Skip to end of metadata
Go to start of metadata
The Goal

Make JIRA Client and Deskzilla catch links to issues/bugs from e-mails, web pages, etc., and open them instead of the browser.
I'll refer to JIRA Client for readability, but everything is the same for Deskzilla.

URL Examples:
- http[s]:// (JIRA Issue)
- http[s]:// (Bugzilla bug)

These are normal HTTP[S] URLs, that are generally handled by the default web browser.

URL Scheme Handlers

Operating systems generally decide which application to use for an URL from the URL scheme alone.
Instructions on registering URL scheme handlers: Mac OS XWindows, Gnome, KDE.

Mac OS X invokes the handler by sending it the "open location" Apple Event.
Windows executes a shell command with the URL as parameter, or sends a message through DDE.
Gnome and KDE execute shell commands.

JIRA Client as the Default HTTP[S] Handler

The idea is to make JC catch all http:// and https:// links and forward the non-issue ones to the browser. This is achievable one way or another, but very harsh: JC is launched for any URL whatsoever, it must know or figure out the user's preferred browser. Not humble.

Further investigation:
- Is it possible in any OS to associate URL handlers with more elaborate patterns, not just URL schemes?
- Is it possible to make a chain of responsibility, when several handlers are consulted for an URL, and whoever likes it best, wins?

Faux Protocols

The currently investigated solution is to make our own URL schemes and register JC/DZ to handle them.
Then we'd need to rewrite issue http:// URLs into faux:// URLs, and the OS would pick JC as the handler.
JC would then do the inverse rewrite and show the issue.

The schemes:
- almworks-jc-http, almworks-jc-https (JIRA Client HTTP/HTTPS)
- almworks-dz-http, almworks-dz-https (Deskzilla HTTP/HTTPS)

The URL becomes almworks-jc-, and so on.

URL Rewriting Extensions

The rewriting is done in the user's web browser by a special extension that listens for "open URL" events, checks the URL, rewrites it if necessary, and navigates the browser to the faux URL.
This means we need one extension for every (popular) browser out there. But the same extensions would work across all operating systems (where their respective browsers work).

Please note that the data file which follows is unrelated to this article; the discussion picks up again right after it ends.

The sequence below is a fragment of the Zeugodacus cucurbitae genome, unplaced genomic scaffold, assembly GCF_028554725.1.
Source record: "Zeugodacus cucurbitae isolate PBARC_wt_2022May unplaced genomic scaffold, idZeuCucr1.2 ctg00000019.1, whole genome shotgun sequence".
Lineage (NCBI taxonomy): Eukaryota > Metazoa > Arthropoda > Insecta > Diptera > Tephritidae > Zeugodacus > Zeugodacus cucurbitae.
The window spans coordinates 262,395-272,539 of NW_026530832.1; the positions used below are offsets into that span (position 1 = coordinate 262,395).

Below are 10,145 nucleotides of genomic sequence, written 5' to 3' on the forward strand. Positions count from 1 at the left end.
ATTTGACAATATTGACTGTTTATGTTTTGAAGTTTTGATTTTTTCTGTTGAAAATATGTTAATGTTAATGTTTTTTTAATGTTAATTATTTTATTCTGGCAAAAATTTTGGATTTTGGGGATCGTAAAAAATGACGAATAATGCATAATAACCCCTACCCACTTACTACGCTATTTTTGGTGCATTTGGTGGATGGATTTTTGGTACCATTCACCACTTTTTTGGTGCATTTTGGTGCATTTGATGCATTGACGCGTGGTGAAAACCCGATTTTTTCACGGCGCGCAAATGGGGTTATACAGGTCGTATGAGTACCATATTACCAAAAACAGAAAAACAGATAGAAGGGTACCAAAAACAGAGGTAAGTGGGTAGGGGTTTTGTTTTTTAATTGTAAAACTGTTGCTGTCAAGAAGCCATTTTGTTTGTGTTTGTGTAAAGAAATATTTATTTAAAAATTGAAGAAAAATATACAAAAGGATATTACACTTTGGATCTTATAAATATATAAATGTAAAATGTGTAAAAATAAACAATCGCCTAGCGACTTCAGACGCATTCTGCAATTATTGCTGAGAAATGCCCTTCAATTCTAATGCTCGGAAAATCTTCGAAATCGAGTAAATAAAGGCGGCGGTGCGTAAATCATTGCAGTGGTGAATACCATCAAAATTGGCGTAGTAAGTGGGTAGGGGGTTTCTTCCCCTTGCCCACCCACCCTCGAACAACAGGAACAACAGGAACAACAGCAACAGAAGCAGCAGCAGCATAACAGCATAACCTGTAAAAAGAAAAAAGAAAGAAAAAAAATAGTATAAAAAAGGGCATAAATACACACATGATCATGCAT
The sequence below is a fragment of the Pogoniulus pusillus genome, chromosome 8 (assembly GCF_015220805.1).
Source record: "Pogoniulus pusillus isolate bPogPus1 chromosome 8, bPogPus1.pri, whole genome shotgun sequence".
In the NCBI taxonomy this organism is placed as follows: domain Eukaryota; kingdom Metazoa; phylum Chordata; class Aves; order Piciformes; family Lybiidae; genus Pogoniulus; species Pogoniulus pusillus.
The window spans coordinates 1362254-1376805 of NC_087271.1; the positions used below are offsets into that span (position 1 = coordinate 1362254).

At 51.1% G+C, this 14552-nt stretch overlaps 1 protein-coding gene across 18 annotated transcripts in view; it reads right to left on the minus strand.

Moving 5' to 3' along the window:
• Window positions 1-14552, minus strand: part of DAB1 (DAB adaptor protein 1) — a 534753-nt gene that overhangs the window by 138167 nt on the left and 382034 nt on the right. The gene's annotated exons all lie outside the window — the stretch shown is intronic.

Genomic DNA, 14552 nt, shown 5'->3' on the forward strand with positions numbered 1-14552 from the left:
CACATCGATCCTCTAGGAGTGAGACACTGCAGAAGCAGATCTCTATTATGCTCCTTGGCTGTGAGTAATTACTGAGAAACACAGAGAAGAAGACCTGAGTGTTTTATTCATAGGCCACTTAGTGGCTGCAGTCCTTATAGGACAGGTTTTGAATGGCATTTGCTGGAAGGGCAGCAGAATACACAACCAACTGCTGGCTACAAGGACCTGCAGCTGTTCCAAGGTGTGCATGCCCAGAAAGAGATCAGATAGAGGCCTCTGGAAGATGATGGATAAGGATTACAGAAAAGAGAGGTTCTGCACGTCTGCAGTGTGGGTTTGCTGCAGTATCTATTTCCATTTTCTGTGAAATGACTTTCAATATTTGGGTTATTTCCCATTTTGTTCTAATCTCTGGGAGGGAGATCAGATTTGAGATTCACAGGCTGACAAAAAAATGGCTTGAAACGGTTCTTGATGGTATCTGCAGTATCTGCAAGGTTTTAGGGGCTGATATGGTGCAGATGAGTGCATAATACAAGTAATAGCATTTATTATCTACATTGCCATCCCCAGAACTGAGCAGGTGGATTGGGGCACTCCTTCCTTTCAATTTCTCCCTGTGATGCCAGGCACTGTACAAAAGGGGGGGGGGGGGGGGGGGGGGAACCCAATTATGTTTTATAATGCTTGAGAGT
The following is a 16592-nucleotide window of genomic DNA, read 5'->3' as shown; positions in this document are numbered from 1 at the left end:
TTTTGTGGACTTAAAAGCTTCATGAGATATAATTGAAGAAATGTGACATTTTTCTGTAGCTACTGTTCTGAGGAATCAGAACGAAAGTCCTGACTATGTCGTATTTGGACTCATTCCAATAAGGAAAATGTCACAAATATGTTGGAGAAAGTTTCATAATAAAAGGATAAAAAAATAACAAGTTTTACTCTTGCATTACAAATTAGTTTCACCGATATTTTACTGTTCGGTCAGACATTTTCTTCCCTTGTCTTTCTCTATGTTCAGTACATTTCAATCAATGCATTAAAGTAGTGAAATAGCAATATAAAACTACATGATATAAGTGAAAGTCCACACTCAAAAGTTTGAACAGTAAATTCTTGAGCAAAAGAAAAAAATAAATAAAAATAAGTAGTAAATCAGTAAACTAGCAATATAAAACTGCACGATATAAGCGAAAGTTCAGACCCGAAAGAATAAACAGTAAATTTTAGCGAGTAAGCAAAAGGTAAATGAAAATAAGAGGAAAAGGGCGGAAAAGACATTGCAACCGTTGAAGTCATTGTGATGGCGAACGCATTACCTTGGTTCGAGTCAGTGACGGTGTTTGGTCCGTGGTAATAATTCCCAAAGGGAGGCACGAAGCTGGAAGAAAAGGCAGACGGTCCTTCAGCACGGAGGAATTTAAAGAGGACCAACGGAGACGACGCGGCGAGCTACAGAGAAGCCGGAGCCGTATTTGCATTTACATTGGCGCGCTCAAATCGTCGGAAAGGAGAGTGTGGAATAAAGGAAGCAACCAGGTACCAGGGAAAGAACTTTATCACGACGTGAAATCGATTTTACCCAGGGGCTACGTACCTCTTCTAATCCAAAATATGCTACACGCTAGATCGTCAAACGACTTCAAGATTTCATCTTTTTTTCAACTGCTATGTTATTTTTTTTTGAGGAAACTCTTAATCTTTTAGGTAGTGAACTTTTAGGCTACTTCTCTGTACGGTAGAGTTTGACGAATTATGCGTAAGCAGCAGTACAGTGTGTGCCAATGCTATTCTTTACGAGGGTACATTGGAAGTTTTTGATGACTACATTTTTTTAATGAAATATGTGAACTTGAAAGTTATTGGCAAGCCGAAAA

Available extensions:
- Google Chrome -- ALM Works Connector for Chrome (0.2.1)
- Mozilla Firefox -- ALM Works Connector for Firefox (0.1, functionality of Chrome's 0.2.1)
- Apple Safari -- ALM Works Connector for Safari (0.1 prototype)

Needed extensions:
 - Internet Explorer (terra incognita)

Details on Connector for Chrome

Open-source the code and make a link here?
NB: there's some secret stuff involved -- the private key for signing the bundle. The same will be true for Safari (Apple Safari Developer certificate).

Opening Issue URLs on Mac OS X

The preferred method is sending the "open location" Apple Event. That's what Mac OS X uses itself.
JC 2.3.4 hotfix 234, DZ 3.0 and JC 3.0 (in development) register a listener for this event via Apple's extensions to the JRE.
This only works if you have Java for Mac OS X 10.6 Update 3, Java for Mac OS X 10.5 Update 8, or later updates.

You can do this in your AppleScript:

tell application "JIRA Client"
    open location ""
end tell

It seems like Mac OS X sends the "open location" to the URL handler, but not the "activate". This means that when JC and Chrome are in different Spaces, JC would open the issue, but the space wouldn't switch.
The lab-tested workaround is to use a separate tiny AppleScript application as the faux URL handler, that would also send the "activate" to JC.
Fixed in JC 2.3.4 build 5825.236. It sends "activate" to itself through the AppleScript engine for javax.scripting API (requires Snow Leopard with Java Update 3),

You can also use the command line:

open "/Applications/JIRA" --args --open=

But this will not work if JC is already running. If you really need command line access on OS X, invoke AppleScript via osascript -e.

Opening Issue URLs on Windows

JC 2.3.4 hotfix 234, DZ 3.0, JC 3.0 support the --open=<URL> command-line parameter (with "real" and "faux" URLs):

jiraclient.exe --open=

If JC is already running, another instance starts, passes the URL via XML-RPC to the running instance, and quits.
This scheme leads to a problem: Windows won't let the "old" JC come to foreground, all it can do is blink in the task bar. Annoying.

Further investigation:
- Can registering JC as a DDE server solve the above problem?
- If yes, look at Java/DDE integration options -- onetwothreemore?
- If no, then what else can be done?

Opening Issue URL on Linux

JC 2.3.4 hotfix 234, DZ 3.0, JC 3.0 support the --open=<URL> command-line parameter (with "real" and "faux" URLs):

./ --open=

Further investigation:
- Assemble a working solution for Gnome and KDE -- write scripts, or, at least, instructions.

  • No labels